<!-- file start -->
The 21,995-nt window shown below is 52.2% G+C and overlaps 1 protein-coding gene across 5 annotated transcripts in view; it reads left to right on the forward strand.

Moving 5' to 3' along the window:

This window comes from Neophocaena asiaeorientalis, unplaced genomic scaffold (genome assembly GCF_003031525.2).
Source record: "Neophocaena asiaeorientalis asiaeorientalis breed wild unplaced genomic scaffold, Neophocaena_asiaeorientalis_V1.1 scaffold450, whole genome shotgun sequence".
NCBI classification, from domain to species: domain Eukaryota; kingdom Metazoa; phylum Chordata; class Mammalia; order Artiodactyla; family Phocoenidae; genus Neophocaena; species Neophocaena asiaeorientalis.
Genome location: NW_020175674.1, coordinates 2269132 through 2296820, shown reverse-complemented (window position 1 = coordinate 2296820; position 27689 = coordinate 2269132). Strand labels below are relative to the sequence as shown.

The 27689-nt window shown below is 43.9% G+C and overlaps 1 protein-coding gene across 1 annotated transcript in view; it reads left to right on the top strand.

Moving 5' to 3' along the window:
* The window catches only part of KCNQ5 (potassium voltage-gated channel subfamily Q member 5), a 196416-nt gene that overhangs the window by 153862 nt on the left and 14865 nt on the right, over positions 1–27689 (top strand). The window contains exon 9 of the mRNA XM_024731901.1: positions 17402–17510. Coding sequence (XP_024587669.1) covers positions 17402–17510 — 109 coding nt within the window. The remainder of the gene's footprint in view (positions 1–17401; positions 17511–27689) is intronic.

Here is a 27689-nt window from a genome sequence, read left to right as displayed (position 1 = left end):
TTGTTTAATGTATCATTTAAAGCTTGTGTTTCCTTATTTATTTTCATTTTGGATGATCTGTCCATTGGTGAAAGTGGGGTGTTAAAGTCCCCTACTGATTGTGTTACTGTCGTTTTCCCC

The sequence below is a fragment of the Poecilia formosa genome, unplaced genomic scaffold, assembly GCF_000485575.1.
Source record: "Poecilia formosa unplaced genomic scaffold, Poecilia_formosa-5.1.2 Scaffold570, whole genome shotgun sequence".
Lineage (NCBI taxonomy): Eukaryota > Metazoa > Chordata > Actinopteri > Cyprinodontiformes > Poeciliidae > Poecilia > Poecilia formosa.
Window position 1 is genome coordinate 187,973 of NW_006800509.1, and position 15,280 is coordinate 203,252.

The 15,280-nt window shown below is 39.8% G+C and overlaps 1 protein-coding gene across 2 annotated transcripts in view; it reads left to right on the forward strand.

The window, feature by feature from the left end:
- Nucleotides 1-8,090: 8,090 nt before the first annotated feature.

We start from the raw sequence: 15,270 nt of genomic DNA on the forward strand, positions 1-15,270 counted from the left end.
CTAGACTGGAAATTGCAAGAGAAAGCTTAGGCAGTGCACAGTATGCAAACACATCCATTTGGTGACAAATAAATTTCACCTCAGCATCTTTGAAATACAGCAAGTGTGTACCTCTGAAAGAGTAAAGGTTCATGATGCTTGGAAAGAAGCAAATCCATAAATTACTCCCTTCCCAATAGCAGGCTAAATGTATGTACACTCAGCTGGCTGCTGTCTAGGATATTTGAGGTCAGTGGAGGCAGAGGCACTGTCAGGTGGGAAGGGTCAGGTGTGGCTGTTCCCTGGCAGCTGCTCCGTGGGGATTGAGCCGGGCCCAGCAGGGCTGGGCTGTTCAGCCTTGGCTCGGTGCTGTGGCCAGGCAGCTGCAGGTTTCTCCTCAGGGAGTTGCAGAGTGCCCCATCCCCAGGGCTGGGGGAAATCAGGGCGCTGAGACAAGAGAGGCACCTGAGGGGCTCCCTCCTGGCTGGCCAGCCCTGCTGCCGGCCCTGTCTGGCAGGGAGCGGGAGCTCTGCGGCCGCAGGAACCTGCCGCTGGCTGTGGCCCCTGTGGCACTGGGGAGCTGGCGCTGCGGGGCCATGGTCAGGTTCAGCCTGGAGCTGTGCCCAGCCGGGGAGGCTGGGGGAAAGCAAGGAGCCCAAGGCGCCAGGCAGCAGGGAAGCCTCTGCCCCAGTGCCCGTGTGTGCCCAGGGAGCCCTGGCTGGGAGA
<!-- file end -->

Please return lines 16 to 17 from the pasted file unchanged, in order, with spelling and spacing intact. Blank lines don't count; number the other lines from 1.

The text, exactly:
The 15,280-nt window shown below is 39.8% G+C and overlaps 1 protein-coding gene across 2 annotated transcripts in view; it reads left to right on the forward strand.

The window, feature by feature from the left end: